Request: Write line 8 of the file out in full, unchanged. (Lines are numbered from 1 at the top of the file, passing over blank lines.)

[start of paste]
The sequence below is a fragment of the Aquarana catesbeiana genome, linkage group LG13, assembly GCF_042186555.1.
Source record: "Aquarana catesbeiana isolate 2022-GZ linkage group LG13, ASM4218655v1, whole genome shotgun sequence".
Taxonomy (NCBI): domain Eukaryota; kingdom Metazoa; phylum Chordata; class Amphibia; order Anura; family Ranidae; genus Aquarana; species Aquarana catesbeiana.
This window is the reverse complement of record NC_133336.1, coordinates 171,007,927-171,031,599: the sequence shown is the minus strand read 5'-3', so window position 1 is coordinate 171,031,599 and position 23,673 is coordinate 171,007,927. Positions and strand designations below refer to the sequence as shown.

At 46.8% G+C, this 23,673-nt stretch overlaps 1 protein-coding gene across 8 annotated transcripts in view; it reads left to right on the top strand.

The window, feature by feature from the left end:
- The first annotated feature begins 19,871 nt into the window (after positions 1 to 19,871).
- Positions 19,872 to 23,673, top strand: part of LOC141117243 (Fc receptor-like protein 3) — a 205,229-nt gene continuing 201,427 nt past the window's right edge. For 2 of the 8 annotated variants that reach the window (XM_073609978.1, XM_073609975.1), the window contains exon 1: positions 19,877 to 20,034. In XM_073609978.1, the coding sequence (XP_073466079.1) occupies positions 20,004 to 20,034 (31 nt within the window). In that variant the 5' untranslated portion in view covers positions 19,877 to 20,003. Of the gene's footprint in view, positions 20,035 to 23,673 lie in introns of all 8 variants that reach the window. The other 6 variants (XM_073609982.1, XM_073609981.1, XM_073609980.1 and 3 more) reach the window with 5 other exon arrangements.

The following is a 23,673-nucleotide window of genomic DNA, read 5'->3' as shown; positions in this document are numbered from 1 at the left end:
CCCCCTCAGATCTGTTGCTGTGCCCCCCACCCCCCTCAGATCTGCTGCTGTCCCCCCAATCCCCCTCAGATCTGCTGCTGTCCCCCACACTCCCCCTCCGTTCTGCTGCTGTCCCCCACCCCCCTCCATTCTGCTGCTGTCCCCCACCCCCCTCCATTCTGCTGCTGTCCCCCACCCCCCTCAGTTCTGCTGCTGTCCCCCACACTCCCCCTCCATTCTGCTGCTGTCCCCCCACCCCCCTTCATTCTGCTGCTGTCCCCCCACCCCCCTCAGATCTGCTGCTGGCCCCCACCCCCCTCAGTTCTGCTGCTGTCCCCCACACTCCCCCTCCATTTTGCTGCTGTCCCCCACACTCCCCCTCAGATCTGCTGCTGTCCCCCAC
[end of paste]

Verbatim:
- Positions 19,872 to 23,673, top strand: part of LOC141117243 (Fc receptor-like protein 3) — a 205,229-nt gene continuing 201,427 nt past the window's right edge. For 2 of the 8 annotated variants that reach the window (XM_073609978.1, XM_073609975.1), the window contains exon 1: positions 19,877 to 20,034. In XM_073609978.1, the coding sequence (XP_073466079.1) occupies positions 20,004 to 20,034 (31 nt within the window). In that variant the 5' untranslated portion in view covers positions 19,877 to 20,003. Of the gene's footprint in view, positions 20,035 to 23,673 lie in introns of all 8 variants that reach the window. The other 6 variants (XM_073609982.1, XM_073609981.1, XM_073609980.1 and 3 more) reach the window with 5 other exon arrangements.